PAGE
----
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Am Fam Physician. 2006;73(6):973-974

to the editor: The article on cholesterol abnormalities by Lockman and colleagues in the March 15, 2005, issue of American Family Physician does not address the uncertain efficacy of statins for the primary prevention of cardiovascular disease in women and older patients.

Evidence for the efficacy of statins for primary prevention in women is limited. The study populations of the three major primary prevention trials13 cited by Lockman and colleagues consisted of 0, 15, and 19 percent women, respectively, and primary outcomes were not statistically significant in women. A meta-analysis4 showed no statistically significant effect of lipid-lowering treatment in primary prevention in women. The authors concluded that although the summary estimate suggests a reduction in coronary heart disease (CHD) events, the small number of events limits the ability to draw conclusions about the true effect.4

The National Cholesterol Education Program Adult Treatment Panel III (NCEP ATP-III)5 recognizes the uncertainty concerning the efficacy of statins in primary prevention in women. It states that for women in the moderate risk category (10-year risk equivalent of 10 to 20 percent), “clinical trials of [low-density lipoprotein] LDL-lowering generally are lacking [for women with at least two risk factors]; rationale for therapy is based on extrapolation of benefit from men of similar risk.”5 Because heart disease may be different in women and men, we question whether this extrapolation is valid.

Similarly, there are few studies and inconclusive results for primary prevention in patients at least 65 years of age. The major primary prevention studies provide little information. The West of Scotland Coronary Prevention Study group (WOSCOPS)1 excluded patients older than 65 years at enrollment. The Air Force/Texas Coronary Atherosclerosis Prevention Study (AFCAPS/TexCAPS)2 reported results by median age (at least 57 years in men and 62 years in women) and did not present data that can be interpreted for those 65 years or older. The Anglo-Scandinavian Cardiac Outcomes Trial-Lipid Lowering Arm (ASCOT-LLA)3 reported using an age cutoff of 60 years. The PROspective Study of Pravastatin in the Elderly at Risk (PROSPER)6 provides the most evidence about older patients. This study enrolled participants 70 to 82 years of age, and 3,239 participants (56 percent) were in the primary prevention group. In this group, there was no statistically significant difference in the primary outcome of non-fatal myocardial infarction, CHD-related death, or stroke.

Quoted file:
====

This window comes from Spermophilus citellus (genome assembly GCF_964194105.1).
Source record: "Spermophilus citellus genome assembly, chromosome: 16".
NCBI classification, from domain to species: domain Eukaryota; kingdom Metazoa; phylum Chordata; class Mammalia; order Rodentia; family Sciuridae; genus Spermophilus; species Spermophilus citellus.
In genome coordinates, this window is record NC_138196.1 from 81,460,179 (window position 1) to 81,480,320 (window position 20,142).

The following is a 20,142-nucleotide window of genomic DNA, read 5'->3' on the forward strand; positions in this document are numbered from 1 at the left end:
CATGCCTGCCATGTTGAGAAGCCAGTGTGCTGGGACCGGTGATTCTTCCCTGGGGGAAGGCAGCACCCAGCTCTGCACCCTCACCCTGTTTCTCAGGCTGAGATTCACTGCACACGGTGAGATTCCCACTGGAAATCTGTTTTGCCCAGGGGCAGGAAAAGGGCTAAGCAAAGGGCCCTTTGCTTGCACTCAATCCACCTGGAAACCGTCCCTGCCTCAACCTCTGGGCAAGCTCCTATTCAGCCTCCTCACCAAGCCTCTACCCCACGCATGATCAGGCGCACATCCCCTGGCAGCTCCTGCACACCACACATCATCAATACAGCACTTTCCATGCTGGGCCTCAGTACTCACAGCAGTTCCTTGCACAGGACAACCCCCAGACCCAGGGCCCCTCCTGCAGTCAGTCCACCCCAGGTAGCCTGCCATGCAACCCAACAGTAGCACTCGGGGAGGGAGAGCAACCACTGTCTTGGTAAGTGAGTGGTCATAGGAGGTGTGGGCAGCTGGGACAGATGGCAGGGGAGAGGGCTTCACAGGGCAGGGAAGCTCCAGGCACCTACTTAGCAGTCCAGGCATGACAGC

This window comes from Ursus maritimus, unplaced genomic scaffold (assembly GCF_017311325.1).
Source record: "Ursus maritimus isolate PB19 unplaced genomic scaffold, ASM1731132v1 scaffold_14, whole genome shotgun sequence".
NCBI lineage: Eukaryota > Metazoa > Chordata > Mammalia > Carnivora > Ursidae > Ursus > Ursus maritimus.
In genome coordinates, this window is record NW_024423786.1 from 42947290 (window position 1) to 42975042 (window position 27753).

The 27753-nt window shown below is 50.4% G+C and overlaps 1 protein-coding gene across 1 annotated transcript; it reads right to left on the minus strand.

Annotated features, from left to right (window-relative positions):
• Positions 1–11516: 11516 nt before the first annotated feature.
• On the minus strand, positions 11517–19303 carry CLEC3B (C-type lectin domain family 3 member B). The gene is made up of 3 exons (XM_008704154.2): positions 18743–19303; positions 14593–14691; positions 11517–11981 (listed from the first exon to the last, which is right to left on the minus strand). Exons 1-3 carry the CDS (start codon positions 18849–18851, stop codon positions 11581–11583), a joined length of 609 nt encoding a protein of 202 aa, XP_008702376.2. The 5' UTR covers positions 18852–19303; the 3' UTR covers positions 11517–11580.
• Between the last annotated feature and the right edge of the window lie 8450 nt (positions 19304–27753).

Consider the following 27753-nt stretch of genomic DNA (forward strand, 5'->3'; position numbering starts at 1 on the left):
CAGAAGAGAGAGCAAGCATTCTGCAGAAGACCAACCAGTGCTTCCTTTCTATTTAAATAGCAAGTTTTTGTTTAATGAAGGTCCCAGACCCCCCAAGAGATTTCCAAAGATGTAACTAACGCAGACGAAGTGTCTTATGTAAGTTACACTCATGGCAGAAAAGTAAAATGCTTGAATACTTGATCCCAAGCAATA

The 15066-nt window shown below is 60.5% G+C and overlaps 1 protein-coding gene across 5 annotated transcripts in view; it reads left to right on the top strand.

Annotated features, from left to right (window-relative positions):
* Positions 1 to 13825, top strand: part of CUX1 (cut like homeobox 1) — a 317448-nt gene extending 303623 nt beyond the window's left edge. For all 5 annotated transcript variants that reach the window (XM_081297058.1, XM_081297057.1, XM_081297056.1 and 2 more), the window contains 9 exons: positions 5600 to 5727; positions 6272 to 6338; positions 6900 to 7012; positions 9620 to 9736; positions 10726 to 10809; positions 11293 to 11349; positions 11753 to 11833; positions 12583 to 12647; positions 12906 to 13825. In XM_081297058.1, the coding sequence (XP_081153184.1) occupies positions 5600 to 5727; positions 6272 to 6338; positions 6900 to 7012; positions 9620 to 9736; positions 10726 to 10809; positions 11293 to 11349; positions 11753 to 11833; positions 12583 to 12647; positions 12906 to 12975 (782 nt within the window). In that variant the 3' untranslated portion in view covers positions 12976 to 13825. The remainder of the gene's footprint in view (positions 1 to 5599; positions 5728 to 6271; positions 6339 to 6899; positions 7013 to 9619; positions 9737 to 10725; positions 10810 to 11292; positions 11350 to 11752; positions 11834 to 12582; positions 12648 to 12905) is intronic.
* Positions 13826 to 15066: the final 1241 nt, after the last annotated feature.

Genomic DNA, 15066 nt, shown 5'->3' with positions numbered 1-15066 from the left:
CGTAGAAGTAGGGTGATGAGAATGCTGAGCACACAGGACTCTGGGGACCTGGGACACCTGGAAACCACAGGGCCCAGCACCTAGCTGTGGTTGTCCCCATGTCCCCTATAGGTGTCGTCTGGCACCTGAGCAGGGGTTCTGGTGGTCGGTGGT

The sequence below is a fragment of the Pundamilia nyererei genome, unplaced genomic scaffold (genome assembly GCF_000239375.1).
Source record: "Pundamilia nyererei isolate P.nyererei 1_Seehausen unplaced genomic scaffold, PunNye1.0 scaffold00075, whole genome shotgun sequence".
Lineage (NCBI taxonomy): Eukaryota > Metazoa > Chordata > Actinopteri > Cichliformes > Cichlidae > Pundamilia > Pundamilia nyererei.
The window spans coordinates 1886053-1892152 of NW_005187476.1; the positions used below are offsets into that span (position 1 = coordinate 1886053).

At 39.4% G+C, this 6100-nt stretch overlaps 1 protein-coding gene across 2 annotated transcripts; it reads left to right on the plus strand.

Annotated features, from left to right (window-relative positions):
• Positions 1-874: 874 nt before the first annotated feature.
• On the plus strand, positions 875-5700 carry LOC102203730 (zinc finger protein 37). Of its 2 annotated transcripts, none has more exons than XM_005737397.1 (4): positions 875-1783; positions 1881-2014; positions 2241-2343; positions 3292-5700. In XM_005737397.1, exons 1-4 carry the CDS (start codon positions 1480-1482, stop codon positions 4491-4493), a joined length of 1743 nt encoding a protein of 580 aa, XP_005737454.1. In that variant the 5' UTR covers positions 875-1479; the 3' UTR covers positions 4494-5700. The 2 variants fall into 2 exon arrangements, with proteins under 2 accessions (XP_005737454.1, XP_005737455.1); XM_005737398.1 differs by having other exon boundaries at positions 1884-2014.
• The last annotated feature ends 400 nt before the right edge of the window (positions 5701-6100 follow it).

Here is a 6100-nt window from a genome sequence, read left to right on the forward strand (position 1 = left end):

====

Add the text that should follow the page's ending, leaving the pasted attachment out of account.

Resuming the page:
NCEP ATP-III5 recognizes the uncertainty in prescribing lipid-lowering therapy in older patients with certain conditions. For primary prevention in persons at least 65 years of age, clinical judgment plays an increasingly important role in decisions about LDL-lowering therapy. Framingham risk scores are less robust in older individuals. Other factors including concomitant chronic diseases, social circumstances, chronologic and functional age, and financial considerations must be taken into account when making decisions about therapy, especially about use of LDL-lowering drugs, in older persons. Therefore, in women and older patients, it remains uncertain if statins are efficacious in primary prevention.

in reply: We appreciate Dr. Allen’s letter regarding the paucity of data available to guide cholesterol treatment decisions for the primary prevention of cardiovascular disease in women and older persons. His observations provide the details for our assertion that for the largest primary prevention studies, “up to 40 percent of men and 80 percent of women would not have met eligibility criteria.”1 Although there are clear benefits of statin treatment for secondary prevention in both of these groups,24 Dr. Allen correctly points out that the number of older patients in primary prevention studies has been small. Similarly, the meta-analysis of women in primary prevention studies, to which Dr. Allen refers, found no difference in total mortality or coronary heart disease-related mortality, but was underpowered to find a potential modest reduction in coronary heart disease events.4 We agree that treatment decisions should consider individualized assessment of cardiovascular risk, patient preference, safety, tolerability, efficacy, and cost.

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This series is coordinated by Kenny Lin, MD, MPH, deputy editor.

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